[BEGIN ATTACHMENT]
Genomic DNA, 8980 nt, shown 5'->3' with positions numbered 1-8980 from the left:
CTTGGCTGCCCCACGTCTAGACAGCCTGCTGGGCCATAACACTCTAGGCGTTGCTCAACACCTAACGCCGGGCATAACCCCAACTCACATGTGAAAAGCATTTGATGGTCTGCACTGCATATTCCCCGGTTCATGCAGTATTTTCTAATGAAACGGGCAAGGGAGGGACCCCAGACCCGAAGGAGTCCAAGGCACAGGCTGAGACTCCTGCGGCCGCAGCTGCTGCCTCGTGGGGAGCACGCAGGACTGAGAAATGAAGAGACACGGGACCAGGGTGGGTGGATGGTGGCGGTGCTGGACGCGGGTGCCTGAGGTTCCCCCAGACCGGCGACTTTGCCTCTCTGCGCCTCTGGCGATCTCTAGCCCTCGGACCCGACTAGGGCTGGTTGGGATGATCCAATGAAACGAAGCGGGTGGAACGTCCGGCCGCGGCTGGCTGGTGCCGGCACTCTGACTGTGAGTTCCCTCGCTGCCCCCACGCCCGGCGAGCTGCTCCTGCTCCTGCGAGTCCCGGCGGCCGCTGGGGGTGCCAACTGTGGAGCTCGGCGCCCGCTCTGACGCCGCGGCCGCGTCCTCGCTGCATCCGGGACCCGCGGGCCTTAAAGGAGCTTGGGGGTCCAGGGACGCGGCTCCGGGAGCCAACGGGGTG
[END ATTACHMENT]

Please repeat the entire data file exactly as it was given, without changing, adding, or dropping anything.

Genomic DNA, 8980 nt, shown 5'->3' with positions numbered 1-8980 from the left:
CTTGGCTGCCCCACGTCTAGACAGCCTGCTGGGCCATAACACTCTAGGCGTTGCTCAACACCTAACGCCGGGCATAACCCCAACTCACATGTGAAAAGCATTTGATGGTCTGCACTGCATATTCCCCGGTTCATGCAGTATTTTCTAATGAAACGGGCAAGGGAGGGACCCCAGACCCGAAGGAGTCCAAGGCACAGGCTGAGACTCCTGCGGCCGCAGCTGCTGCCTCGTGGGGAGCACGCAGGACTGAGAAATGAAGAGACACGGGACCAGGGTGGGTGGATGGTGGCGGTGCTGGACGCGGGTGCCTGAGGTTCCCCCAGACCGGCGACTTTGCCTCTCTGCGCCTCTGGCGATCTCTAGCCCTCGGACCCGACTAGGGCTGGTTGGGATGATCCAATGAAACGAAGCGGGTGGAACGTCCGGCCGCGGCTGGCTGGTGCCGGCACTCTGACTGTGAGTTCCCTCGCTGCCCCCACGCCCGGCGAGCTGCTCCTGCTCCTGCGAGTCCCGGCGGCCGCTGGGGGTGCCAACTGTGGAGCTCGGCGCCCGCTCTGACGCCGCGGCCGCGTCCTCGCTGCATCCGGGACCCGCGGGCCTTAAAGGAGCTTGGGGGTCCAGGGACGCGGCTCCGGGAGCCAACGGGGTG